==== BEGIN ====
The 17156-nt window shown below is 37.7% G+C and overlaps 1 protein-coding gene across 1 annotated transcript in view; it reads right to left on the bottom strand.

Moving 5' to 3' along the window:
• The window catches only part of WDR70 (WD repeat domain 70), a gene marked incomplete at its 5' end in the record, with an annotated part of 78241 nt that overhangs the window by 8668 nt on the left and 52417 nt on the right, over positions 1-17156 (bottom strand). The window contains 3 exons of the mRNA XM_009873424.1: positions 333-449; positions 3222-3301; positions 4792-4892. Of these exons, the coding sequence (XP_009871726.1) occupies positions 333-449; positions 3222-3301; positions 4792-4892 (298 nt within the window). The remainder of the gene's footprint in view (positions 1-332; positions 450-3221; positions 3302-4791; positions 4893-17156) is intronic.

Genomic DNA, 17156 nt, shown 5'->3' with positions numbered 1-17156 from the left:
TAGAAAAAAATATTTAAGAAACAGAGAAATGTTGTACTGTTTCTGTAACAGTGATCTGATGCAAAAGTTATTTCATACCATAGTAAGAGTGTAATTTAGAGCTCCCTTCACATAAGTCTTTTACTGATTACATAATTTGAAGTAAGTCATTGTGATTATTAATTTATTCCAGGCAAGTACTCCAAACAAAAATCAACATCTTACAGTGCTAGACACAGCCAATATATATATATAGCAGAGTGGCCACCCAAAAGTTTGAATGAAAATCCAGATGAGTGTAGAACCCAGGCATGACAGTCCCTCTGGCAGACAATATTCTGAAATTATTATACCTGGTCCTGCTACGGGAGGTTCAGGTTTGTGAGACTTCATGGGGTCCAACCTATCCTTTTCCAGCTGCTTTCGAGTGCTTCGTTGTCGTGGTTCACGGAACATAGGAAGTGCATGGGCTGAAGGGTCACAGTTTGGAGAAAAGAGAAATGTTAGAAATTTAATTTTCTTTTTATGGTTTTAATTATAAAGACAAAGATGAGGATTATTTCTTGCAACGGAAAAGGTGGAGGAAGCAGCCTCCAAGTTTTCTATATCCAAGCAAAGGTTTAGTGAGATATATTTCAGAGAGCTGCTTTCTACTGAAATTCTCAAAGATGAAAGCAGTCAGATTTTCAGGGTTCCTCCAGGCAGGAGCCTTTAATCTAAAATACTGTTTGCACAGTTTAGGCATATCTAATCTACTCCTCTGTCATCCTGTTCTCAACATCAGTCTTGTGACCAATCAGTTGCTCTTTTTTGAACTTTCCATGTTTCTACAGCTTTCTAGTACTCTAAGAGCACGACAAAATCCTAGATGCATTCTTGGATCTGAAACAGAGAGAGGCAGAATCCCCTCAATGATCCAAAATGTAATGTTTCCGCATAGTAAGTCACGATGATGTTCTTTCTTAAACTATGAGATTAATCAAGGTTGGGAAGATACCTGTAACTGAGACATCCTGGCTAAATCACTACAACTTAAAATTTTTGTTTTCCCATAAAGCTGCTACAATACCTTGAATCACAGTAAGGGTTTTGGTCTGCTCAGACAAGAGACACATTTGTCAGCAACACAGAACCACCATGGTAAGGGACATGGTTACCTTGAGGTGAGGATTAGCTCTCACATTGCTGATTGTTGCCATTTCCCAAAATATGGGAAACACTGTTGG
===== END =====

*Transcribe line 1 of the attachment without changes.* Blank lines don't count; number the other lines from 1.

The 17156-nt window shown below is 37.7% G+C and overlaps 1 protein-coding gene across 1 annotated transcript in view; it reads right to left on the bottom strand.